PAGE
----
Veteran NZ investment manager, Tony Hildyard, is calling for better disclosure of ‘hidden’ tax leakage through offshore-domiciled funds that unnecessarily short-changes local investors.
Hildyard, head of the almost $900 million Hunter Investment Management, said while tax slippage through overseas-based funds – such as Australian unit trusts (AUTs) – was a well-known industry issue, most end investors had no idea that inefficient product design imposed significant costs, akin to a hidden fee.
For example, he said if the Hunter Growth Fund had invested in the passive global equity Vanguard AUTs used by Simplicity and other KiwiSaver providers, it would be losing 0.15 per cent or more each year in un-claimable tax paid to foreign governments like the US, according to a Hunter analysis, compared to investing in the same shares through a NZ-based portfolio investment entity (PIE).
“Incurring an extra 0.15% per annum in tax slippage due to poor product design is just the same as paying 0.15% per annum extra in management fees,” Hildyard said in a release.
“Losing 0.15% each year through shoddy product structuring has a significant impact on long-term returns for investors – and that should be disclosed. KiwiSaver providers who promote low management fees but gloss over tax inefficiencies are essentially misleading their members.”
Hunter has just launched a new suite of funds designed to eliminate the tax plumbing issue associated with AUTs while still providing NZ investors low-cost exposure to diversified assets. The Hunter growth and balanced funds invest into underlying active fixed income and index equities PIEs for an all-in cost of 0.37 per cent – available through the InvestNow KiwiSaver scheme and as stand-alone products.
While the Hunter management fee is slightly above the Simplicity Growth Fund sticker price of 0.31 per cent, Hildyard said accounting for the cost of tax leakage would add about 50 per cent to the Simplicity headline fee.
According to a back-of-the-envelope calculation by Hunter, in real terms the Simplicity KiwiSaver scheme had indicative, and undisclosed, tax losses of about $1.3 million – based on June 30 numbers – compared to total management fees for the year to March 31 of $2.5 million.
However, Sam Stubbs, Simplicity chief, said while the scheme would move to a tax-efficient PIE structure in time, the problem was more one of “theory” than practice.
Stubbs said Simplicity’s wholesale deal with Vanguard meant investors experienced better after-fees returns despite the acknowledged tax inefficiencies.
He said the costs of establishing a PIE vehicle for Simplicity’s global assets outweighed the economic benefits for investors at current funds under management.
“We’ve had a look [at building PIE fund] but you need critical mass and we’re not there yet – and we won’t be for a while,” he said.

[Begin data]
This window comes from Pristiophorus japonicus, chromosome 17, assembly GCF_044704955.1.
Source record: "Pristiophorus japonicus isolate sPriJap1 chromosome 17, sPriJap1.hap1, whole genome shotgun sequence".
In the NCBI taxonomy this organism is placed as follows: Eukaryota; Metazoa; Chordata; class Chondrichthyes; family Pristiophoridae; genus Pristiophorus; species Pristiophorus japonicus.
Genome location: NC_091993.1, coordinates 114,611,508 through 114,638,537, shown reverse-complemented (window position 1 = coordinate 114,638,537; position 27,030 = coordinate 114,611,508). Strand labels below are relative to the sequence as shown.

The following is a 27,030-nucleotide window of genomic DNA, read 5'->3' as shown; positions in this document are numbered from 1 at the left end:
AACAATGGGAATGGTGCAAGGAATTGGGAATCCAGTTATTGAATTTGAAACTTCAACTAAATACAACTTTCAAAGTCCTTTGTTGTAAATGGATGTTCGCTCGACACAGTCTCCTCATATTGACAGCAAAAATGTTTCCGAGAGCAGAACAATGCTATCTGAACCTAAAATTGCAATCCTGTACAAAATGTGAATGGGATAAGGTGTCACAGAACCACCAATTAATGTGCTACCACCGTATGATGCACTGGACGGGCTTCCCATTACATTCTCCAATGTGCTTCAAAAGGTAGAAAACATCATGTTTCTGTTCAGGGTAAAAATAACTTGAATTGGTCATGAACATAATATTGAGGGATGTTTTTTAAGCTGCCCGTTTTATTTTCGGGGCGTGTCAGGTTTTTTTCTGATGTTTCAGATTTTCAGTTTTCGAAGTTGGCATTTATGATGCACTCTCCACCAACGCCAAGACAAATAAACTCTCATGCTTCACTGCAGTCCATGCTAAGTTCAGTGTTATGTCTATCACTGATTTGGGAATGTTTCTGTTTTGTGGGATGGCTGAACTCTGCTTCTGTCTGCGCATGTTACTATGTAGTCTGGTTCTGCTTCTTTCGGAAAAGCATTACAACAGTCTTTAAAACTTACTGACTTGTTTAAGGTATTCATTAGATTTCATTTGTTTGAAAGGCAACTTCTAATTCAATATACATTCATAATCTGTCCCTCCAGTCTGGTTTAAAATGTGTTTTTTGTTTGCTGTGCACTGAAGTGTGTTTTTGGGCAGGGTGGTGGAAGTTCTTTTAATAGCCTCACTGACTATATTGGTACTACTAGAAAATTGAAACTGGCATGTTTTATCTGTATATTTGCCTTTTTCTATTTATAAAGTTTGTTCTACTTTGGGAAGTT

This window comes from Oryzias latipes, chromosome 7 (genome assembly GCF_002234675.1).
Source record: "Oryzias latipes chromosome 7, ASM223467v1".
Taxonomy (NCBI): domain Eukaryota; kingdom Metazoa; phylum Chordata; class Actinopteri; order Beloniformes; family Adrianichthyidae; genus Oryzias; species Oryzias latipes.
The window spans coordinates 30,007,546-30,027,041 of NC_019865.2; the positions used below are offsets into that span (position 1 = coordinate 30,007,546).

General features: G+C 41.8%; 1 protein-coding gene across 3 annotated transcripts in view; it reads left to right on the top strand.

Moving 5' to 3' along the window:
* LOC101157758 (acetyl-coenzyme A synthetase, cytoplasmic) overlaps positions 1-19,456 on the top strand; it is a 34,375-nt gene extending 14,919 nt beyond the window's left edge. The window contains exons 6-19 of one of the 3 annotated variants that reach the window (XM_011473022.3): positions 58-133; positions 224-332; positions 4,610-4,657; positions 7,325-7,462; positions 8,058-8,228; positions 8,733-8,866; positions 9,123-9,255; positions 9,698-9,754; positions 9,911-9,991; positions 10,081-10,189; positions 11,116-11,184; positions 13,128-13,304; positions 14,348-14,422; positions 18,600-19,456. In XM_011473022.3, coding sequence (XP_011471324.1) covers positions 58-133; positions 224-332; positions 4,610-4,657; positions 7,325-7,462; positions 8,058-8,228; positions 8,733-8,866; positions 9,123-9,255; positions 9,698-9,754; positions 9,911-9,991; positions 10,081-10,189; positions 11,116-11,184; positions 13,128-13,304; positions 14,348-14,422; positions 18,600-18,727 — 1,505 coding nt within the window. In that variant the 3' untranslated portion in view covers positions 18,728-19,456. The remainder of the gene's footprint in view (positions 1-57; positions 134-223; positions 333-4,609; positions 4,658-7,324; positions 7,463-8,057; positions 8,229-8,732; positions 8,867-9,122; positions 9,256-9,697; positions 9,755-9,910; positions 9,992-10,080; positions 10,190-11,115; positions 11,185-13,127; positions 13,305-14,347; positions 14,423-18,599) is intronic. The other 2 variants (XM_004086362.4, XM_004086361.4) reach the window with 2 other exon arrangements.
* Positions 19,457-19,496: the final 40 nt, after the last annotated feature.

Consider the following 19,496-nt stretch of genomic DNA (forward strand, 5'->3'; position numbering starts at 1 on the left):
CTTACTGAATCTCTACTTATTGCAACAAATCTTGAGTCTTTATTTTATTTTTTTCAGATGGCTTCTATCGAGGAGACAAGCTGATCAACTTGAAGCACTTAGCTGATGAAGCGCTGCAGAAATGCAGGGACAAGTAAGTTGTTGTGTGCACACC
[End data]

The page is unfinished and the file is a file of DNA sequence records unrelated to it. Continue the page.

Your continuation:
Simplicity currently has about $2.25 billion under management, Stubbs said, with roughly $1.5 billion in offshore assets. He said the scheme would likely need to be in the order of $4 billion to justify a structural change.
But Hildyard said managers should wear the upfront costs of establishing tax efficient vehicles through their margins for the long-term benefit of investors – or else fully-disclose the tax leakage costs.
He said, for instance, tax leakage of 0.3 per cent on a passive pure global equities fund priced at 0.3 per cent would have a significant effect on KiwiSaver members facing 40 years or more of investing.
“If you include the tax slippage on top of passive management fees, you could get tax-efficient active management for the same price,” Hildyard said.
While the tax-cost of offshore-based funds was a big deal for institutional investors, Stubbs said consultants make more of the issue than it deserves.
“Investment consultants like to talk about [tax slippage] to provide added value,” he said. “But there’s little evidence that tax-efficient schemes make members more money.”
Noah Schiltknecht, founder of consultancy firm Makao Investments, however, said tax-efficiency was a “material matter, especially for passive funds”.
Schiltknecht said Makao included tax costs as an intrinsic part of its manager assessment process.
“Tax is something that needs to be considered along with fees and inflation – and we’ve fully integrated it into our asset allocation models,” he said.
And as the focus on fees and costs ramp up in a potentially low-return environment, the impact of tax-loss to foreign governments is likely to emerge from the shadows in NZ.
Auckland-based consultancy firm, MyFiduciary, for example, is working on a fund tax efficiency paper.
As usual with tax, the topic is a complex, many-layered one in the fund world, too. But for NZ investors, withholding tax on income (including dividends and coupon yields) collected in the fund’s legal jurisdiction is the most problematic.
For instance, AUTs that invest in global shares incur 15 per cent non-resident withholding tax on dividends that Australian-based investors can claim back but New Zealanders have to suck up.